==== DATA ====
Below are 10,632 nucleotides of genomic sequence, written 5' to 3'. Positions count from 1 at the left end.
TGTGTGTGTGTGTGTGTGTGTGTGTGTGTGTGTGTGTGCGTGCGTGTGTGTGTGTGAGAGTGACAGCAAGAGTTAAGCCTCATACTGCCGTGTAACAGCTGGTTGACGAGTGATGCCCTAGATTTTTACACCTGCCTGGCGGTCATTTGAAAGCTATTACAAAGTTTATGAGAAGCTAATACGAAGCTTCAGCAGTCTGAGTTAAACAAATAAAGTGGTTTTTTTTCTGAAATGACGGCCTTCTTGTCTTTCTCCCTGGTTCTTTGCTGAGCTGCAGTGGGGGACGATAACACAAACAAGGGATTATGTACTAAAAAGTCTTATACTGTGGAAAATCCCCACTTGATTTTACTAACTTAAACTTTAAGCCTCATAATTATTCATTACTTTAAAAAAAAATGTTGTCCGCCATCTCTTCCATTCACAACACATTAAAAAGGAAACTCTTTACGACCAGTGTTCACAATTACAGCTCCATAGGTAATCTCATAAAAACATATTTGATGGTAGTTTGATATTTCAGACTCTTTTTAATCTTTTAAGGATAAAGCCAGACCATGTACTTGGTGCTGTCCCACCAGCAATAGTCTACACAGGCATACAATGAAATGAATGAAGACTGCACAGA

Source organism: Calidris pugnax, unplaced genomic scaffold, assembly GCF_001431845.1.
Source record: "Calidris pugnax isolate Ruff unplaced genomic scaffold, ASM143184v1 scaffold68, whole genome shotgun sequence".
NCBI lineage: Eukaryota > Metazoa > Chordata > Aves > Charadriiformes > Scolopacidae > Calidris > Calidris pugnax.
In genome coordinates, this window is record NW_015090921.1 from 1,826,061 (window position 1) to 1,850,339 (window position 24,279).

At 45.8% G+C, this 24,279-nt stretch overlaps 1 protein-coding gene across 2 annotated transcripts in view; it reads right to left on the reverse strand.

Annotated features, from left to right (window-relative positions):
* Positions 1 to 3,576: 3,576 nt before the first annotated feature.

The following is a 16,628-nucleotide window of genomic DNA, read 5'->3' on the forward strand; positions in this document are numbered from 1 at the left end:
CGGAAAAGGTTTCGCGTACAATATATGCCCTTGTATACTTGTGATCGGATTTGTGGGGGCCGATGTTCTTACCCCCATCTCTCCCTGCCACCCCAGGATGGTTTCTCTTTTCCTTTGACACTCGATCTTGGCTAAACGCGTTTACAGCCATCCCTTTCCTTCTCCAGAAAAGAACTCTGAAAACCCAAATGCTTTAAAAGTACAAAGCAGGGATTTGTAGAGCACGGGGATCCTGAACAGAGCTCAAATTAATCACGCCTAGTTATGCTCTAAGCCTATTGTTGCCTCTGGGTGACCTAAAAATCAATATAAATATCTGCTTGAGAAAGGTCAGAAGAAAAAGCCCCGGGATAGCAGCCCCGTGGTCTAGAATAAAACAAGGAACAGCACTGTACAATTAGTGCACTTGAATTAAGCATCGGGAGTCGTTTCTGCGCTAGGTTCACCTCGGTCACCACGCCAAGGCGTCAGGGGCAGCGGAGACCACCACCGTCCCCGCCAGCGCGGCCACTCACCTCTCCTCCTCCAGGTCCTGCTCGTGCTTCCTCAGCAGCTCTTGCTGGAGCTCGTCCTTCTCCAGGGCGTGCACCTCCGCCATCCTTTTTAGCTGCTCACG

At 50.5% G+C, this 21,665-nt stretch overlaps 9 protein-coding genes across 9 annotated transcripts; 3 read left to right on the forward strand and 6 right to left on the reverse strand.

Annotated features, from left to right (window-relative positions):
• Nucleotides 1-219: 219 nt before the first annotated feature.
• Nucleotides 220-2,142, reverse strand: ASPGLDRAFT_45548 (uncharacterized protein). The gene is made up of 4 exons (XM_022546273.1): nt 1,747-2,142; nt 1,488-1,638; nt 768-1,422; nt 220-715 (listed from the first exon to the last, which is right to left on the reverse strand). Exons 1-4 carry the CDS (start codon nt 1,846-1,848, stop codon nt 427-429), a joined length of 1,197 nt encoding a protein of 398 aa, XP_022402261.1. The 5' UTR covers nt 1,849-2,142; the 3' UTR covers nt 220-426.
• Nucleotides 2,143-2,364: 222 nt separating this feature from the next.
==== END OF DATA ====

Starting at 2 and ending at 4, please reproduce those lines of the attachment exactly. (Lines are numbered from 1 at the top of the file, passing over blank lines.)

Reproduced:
TGTGTGTGTGTGTGTGTGTGTGTGTGTGTGTGTGTGTGCGTGCGTGTGTGTGTGTGAGAGTGACAGCAAGAGTTAAGCCTCATACTGCCGTGTAACAGCTGGTTGACGAGTGATGCCCTAGATTTTTACACCTGCCTGGCGGTCATTTGAAAGCTATTACAAAGTTTATGAGAAGCTAATACGAAGCTTCAGCAGTCTGAGTTAAACAAATAAAGTGGTTTTTTTTCTGAAATGACGGCCTTCTTGTCTTTCTCCCTGGTTCTTTGCTGAGCTGCAGTGGGGGACGATAACACAAACAAGGGATTATGTACTAAAAAGTCTTATACTGTGGAAAATCCCCACTTGATTTTACTAACTTAAACTTTAAGCCTCATAATTATTCATTACTTTAAAAAAAAATGTTGTCCGCCATCTCTTCCATTCACAACACATTAAAAAGGAAACTCTTTACGACCAGTGTTCACAATTACAGCTCCATAGGTAATCTCATAAAAACATATTTGATGGTAGTTTGATATTTCAGACTCTTTTTAATCTTTTAAGGATAAAGCCAGACCATGTACTTGGTGCTGTCCCACCAGCAATAGTCTACACAGGCATACAATGAAATGAATGAAGACTGCACAGA

Source organism: Calidris pugnax, unplaced genomic scaffold, assembly GCF_001431845.1.
Source record: "Calidris pugnax isolate Ruff unplaced genomic scaffold, ASM143184v1 scaffold68, whole genome shotgun sequence".